I Believe in Fur

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As a Northerner, I am rarely surprised by any of the things that might surprise southerners, but I was with my mother last weekend in Fairbanks Alaska… and she’s from “outside”.   We watched the GCI Open North American Championship Dog Sled Races… my mom was so excited, snapping picture after picture. I live in the Yukon, so dogsled races are an annual event. The Yukon Quest is our annual event…a 1,000 mile sled dog race run each February between Fairbanks and Whitehorse. Dog teams are really cool, but not once-in-a-lifetime cool.

What really captured my attention was the Alaska Trappers Association’s outdoor Fur Auction. Wow. Row after row of pelts, some tanned and some ready to be tanned. I found it fascinating; exciting. My mother found it repulsive, upsetting, anachronistic. There were wolf, Arctic fox, red fox, wolverine, ermine, weasel, coyote, lynx, beaver, squirrel, caribou, even a few bear. Although the sale of bear skins is illegal in Alaska, bears killed by conservation officers are skinned and their pelts are sold each year at this event.   The Trappers Association acts as a wholesaler working on behalf of Alaskans with traplines up and down the state, offering hundreds of furs to people like me as well as artists and those bidding on contract for retail, for designers, etc. I have never seen anything like it.

The furs were beautiful. Stunning. Heartbreaking, yes, but the sight of them reinforced a connection to the land that’s rapidly disappearing from our modern culture. It was amazing to watch the auctioneer and bidders carrying on much as I imagine they did 50 or 75 years ago, making good on a season of effort and keeping traditional trade relationships going. As a society, we don’t hold much stock in fur these days. In the North, that’s not really true. In the North we respect fur; we know it can keep us alive in winter, it can keep us warm and we know the fur trapping and trading industry can sustain families and communities.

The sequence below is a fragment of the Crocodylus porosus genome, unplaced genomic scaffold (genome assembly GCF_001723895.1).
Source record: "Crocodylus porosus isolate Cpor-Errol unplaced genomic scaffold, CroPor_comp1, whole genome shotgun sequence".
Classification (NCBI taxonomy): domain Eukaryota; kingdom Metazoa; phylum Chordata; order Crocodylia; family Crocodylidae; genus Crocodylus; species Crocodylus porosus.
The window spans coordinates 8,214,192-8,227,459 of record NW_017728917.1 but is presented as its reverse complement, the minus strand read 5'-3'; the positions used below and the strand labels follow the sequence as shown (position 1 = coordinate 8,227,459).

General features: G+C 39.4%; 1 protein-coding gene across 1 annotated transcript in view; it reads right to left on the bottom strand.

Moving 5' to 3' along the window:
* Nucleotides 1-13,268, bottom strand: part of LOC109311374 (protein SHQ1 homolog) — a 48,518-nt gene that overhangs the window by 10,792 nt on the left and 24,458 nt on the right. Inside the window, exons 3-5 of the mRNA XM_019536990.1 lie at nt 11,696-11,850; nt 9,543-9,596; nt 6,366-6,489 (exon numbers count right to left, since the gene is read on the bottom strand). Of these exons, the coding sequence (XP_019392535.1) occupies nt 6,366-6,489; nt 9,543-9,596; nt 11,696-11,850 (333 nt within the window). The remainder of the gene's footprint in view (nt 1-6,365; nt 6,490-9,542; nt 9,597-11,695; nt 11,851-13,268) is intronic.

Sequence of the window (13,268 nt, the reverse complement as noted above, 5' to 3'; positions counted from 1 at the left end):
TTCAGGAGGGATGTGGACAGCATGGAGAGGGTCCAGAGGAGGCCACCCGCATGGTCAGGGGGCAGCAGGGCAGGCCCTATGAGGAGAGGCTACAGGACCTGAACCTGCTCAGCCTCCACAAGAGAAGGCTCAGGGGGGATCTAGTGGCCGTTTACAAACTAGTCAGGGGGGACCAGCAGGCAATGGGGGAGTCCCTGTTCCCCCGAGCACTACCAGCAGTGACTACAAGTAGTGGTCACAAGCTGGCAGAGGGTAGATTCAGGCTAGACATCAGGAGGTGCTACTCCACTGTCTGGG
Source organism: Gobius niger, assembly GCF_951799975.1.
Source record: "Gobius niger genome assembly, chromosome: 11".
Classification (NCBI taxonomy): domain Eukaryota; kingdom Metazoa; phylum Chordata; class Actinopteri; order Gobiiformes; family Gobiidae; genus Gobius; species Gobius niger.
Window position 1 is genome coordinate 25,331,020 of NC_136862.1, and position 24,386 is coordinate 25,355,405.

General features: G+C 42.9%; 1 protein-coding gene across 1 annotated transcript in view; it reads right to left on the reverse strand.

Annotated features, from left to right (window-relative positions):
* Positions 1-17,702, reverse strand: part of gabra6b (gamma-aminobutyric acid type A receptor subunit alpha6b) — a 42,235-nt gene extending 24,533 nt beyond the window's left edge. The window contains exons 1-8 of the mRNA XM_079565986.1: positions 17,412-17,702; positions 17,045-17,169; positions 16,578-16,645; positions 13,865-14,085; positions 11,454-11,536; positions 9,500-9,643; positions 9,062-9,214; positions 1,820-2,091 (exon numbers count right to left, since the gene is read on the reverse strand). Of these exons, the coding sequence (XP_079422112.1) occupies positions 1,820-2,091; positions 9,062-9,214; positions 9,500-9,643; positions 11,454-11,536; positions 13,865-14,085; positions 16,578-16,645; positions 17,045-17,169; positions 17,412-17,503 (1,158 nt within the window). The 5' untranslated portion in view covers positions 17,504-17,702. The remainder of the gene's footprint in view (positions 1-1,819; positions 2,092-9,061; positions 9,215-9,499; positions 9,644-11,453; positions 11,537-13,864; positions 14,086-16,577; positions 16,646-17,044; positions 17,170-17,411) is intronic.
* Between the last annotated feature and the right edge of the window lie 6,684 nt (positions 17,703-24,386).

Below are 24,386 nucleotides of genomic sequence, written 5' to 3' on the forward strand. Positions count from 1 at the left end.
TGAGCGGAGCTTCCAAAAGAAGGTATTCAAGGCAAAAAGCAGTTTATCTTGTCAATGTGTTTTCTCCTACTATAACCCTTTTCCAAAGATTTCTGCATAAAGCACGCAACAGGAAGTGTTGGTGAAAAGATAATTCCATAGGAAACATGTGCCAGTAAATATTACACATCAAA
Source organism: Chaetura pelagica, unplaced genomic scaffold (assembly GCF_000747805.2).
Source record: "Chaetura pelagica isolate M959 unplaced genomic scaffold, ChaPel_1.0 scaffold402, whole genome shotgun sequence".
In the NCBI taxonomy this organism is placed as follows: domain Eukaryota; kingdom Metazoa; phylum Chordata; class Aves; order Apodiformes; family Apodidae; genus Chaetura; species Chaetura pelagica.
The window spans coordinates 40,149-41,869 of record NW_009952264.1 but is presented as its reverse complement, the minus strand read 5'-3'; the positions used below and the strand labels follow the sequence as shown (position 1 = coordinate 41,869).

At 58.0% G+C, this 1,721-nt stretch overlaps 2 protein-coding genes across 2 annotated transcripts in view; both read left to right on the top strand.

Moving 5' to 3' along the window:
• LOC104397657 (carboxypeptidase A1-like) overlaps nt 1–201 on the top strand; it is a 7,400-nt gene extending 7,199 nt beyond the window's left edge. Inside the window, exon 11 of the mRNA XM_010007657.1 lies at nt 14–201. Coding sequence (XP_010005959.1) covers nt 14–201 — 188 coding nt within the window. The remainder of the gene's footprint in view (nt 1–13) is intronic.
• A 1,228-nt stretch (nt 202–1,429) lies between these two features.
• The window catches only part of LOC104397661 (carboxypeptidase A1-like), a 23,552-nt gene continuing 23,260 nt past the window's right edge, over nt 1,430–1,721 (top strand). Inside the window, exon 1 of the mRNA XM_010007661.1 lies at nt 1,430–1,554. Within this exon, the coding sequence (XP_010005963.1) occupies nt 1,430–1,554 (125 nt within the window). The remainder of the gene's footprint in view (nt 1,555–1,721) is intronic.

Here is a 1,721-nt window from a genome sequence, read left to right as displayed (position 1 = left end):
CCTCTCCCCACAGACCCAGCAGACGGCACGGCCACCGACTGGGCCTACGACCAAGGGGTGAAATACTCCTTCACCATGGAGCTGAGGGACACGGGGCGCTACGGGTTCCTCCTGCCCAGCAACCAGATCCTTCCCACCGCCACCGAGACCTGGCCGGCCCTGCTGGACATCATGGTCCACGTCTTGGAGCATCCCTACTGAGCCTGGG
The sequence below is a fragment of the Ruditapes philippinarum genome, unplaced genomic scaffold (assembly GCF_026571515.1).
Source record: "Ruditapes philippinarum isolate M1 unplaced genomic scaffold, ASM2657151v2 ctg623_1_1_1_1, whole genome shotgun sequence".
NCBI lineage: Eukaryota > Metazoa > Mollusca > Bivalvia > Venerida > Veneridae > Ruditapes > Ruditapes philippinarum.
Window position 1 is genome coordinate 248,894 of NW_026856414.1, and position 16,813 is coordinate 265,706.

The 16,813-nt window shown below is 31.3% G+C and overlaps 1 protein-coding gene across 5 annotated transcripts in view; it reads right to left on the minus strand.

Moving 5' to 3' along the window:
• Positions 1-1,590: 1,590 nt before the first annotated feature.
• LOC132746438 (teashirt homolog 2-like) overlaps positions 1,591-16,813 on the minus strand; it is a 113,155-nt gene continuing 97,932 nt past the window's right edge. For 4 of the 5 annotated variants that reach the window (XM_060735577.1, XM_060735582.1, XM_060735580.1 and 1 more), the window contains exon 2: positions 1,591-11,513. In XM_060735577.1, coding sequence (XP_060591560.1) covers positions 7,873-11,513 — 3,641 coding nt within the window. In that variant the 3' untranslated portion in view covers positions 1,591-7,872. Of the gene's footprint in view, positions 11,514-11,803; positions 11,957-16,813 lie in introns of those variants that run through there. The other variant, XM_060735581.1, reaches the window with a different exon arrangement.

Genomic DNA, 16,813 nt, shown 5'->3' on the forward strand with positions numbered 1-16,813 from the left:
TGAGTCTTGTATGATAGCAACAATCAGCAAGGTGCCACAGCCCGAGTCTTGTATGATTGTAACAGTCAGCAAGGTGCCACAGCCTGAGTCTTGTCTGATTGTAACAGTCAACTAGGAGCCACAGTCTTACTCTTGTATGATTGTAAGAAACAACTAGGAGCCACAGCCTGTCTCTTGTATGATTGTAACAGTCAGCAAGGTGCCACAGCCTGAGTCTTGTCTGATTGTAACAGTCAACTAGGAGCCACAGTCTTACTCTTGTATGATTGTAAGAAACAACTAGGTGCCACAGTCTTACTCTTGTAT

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Before you get outraged I want you to consider a few things. I won’t go all “circle of life” on you, but I have spent a fair bit of time the last few days thinking this through in my own head. I know that fur is no longer necessary for us to stay warm or to survive winter. I know we can buy Goretex, we can wear down, we can use other, more modern technologies.

But think about this; down comes from animals. The down industry is a bit cowboy; some countries have good, ethical harvesting practices while others don’t. Some of the down sold in Canada  “is a by-product of the waterfowl meat industry.” But 80% of the world’s down comes from China, where rules are … well,  you know, not really rules at all.  Live plucking, an abhorrent practice does take place in many producing countries including China and some European suppliers of down. A Swedish news program called “Kalla Fakta” (“Cold Facts”) claimed in 2009 that between 50% and 80% of the world’s down came from live plucked birds; that’s a shameful and deeply upsetting statistic. While many countries have scrambled to refute those statistics, the numbers certainly remain higher than most of us could comfortably live with.